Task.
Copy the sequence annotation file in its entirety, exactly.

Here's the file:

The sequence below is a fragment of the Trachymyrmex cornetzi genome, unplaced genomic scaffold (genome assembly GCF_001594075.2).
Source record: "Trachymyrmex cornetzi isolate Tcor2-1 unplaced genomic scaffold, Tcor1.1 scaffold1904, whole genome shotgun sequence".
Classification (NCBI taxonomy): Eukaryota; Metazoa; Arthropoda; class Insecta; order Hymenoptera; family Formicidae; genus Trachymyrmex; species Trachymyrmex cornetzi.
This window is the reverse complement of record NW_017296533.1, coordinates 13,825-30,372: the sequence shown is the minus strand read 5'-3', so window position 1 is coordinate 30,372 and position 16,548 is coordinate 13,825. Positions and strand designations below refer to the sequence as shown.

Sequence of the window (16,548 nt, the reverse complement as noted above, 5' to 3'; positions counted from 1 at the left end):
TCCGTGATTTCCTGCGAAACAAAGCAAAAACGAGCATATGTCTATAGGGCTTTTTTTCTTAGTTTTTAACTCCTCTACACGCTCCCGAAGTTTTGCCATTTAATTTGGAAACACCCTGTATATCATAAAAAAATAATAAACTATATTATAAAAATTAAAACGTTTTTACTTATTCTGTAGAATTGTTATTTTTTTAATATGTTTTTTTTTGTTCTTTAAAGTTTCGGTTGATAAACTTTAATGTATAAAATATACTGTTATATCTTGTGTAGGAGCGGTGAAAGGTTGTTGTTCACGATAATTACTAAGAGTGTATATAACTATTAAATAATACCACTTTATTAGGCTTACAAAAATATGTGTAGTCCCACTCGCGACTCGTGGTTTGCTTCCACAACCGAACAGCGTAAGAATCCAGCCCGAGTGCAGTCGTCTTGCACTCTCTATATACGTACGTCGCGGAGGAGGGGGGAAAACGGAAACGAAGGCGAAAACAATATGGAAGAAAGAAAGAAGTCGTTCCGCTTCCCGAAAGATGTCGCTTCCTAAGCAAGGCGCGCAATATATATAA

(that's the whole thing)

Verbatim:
The sequence below is a fragment of the Trachymyrmex cornetzi genome, unplaced genomic scaffold (genome assembly GCF_001594075.2).
Source record: "Trachymyrmex cornetzi isolate Tcor2-1 unplaced genomic scaffold, Tcor1.1 scaffold1904, whole genome shotgun sequence".
Classification (NCBI taxonomy): Eukaryota; Metazoa; Arthropoda; class Insecta; order Hymenoptera; family Formicidae; genus Trachymyrmex; species Trachymyrmex cornetzi.
This window is the reverse complement of record NW_017296533.1, coordinates 13,825-30,372: the sequence shown is the minus strand read 5'-3', so window position 1 is coordinate 30,372 and position 16,548 is coordinate 13,825. Positions and strand designations below refer to the sequence as shown.

Sequence of the window (16,548 nt, the reverse complement as noted above, 5' to 3'; positions counted from 1 at the left end):
TCCGTGATTTCCTGCGAAACAAAGCAAAAACGAGCATATGTCTATAGGGCTTTTTTTCTTAGTTTTTAACTCCTCTACACGCTCCCGAAGTTTTGCCATTTAATTTGGAAACACCCTGTATATCATAAAAAAATAATAAACTATATTATAAAAATTAAAACGTTTTTACTTATTCTGTAGAATTGTTATTTTTTTAATATGTTTTTTTTTGTTCTTTAAAGTTTCGGTTGATAAACTTTAATGTATAAAATATACTGTTATATCTTGTGTAGGAGCGGTGAAAGGTTGTTGTTCACGATAATTACTAAGAGTGTATATAACTATTAAATAATACCACTTTATTAGGCTTACAAAAATATGTGTAGTCCCACTCGCGACTCGTGGTTTGCTTCCACAACCGAACAGCGTAAGAATCCAGCCCGAGTGCAGTCGTCTTGCACTCTCTATATACGTACGTCGCGGAGGAGGGGGGAAAACGGAAACGAAGGCGAAAACAATATGGAAGAAAGAAAGAAGTCGTTCCGCTTCCCGAAAGATGTCGCTTCCTAAGCAAGGCGCGCAATATATATAA